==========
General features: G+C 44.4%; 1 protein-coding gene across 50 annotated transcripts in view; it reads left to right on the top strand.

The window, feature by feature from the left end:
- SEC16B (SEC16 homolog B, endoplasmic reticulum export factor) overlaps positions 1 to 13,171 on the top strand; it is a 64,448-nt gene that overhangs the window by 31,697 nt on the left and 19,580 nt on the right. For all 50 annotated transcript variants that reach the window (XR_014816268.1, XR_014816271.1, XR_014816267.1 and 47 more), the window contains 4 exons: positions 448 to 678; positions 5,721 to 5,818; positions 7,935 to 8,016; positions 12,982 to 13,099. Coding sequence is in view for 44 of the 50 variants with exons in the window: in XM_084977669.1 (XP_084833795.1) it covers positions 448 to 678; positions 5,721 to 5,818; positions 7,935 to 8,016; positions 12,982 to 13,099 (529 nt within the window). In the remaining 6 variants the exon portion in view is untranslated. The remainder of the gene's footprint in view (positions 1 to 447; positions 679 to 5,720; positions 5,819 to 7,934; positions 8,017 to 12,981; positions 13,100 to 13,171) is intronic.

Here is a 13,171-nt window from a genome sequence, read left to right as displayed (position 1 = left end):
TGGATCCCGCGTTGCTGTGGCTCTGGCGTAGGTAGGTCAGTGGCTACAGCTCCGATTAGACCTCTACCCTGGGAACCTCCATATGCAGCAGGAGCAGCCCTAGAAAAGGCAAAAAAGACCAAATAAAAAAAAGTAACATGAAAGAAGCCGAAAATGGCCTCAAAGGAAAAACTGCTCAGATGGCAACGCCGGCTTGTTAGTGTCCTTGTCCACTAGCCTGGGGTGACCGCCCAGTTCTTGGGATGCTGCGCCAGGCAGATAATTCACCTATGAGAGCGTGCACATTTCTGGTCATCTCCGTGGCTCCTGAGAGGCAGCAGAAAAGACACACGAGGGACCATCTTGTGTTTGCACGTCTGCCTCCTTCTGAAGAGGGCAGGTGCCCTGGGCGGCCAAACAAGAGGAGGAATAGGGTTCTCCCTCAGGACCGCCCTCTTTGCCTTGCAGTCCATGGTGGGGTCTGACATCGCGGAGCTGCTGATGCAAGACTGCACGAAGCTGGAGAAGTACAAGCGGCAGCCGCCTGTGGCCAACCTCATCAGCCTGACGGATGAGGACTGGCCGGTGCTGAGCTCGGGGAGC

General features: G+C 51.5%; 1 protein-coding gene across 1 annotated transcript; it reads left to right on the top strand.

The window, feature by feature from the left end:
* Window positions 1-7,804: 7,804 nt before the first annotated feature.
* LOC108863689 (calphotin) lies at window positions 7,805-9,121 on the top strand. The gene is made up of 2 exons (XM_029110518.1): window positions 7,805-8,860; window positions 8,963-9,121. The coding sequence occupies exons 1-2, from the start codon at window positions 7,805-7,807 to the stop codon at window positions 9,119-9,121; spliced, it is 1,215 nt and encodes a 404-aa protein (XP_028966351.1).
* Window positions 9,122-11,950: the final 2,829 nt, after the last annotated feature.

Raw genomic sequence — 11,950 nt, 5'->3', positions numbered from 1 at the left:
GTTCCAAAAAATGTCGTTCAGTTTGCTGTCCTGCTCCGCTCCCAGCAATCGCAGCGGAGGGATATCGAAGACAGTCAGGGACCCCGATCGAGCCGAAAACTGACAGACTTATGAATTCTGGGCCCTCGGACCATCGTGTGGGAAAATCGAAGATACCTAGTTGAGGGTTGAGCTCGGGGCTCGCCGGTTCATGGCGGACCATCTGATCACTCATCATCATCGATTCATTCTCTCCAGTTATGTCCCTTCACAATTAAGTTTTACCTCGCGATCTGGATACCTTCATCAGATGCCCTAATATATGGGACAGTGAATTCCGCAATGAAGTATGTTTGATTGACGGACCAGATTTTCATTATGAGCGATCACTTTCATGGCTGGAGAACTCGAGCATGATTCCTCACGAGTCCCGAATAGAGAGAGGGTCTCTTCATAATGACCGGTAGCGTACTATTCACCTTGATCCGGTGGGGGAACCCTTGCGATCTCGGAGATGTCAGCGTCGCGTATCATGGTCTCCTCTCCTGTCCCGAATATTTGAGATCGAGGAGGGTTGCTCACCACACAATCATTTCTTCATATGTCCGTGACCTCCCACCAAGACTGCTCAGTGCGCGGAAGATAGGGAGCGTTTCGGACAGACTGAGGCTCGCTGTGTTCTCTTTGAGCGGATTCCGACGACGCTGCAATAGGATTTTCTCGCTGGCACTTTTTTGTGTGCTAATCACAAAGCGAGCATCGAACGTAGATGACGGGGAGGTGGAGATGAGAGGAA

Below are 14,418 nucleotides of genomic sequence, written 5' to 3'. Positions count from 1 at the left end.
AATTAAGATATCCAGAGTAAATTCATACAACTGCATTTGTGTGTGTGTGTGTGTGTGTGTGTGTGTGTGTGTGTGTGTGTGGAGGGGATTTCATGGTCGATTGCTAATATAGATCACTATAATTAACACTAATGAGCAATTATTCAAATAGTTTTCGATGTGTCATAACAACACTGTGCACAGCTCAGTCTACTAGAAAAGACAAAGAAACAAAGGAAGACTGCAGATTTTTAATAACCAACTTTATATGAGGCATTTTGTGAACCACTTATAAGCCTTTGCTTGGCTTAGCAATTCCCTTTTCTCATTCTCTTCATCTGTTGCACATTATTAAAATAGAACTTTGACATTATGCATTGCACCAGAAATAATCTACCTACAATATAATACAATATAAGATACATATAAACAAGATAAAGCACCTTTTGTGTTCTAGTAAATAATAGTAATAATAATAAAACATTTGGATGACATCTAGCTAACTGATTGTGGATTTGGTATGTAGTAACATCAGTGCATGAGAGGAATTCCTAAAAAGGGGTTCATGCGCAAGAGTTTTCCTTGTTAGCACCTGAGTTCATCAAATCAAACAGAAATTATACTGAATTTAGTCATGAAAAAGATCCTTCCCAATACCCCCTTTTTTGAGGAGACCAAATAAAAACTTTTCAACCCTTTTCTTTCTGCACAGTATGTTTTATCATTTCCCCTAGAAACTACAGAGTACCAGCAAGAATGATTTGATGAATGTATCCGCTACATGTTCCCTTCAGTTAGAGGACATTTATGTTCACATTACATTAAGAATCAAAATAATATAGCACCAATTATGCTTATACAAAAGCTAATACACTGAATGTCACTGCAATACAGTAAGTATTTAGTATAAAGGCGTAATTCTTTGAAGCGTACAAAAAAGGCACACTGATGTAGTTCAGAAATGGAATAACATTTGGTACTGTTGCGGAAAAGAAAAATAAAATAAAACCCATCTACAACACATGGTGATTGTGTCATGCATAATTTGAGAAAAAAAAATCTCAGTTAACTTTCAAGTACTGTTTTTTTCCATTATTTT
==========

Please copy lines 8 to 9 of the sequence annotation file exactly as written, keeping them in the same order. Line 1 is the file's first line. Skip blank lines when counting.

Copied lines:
* Window positions 1-7,804: 7,804 nt before the first annotated feature.
* LOC108863689 (calphotin) lies at window positions 7,805-9,121 on the top strand. The gene is made up of 2 exons (XM_029110518.1): window positions 7,805-8,860; window positions 8,963-9,121. The coding sequence occupies exons 1-2, from the start codon at window positions 7,805-7,807 to the stop codon at window positions 9,119-9,121; spliced, it is 1,215 nt and encodes a 404-aa protein (XP_028966351.1).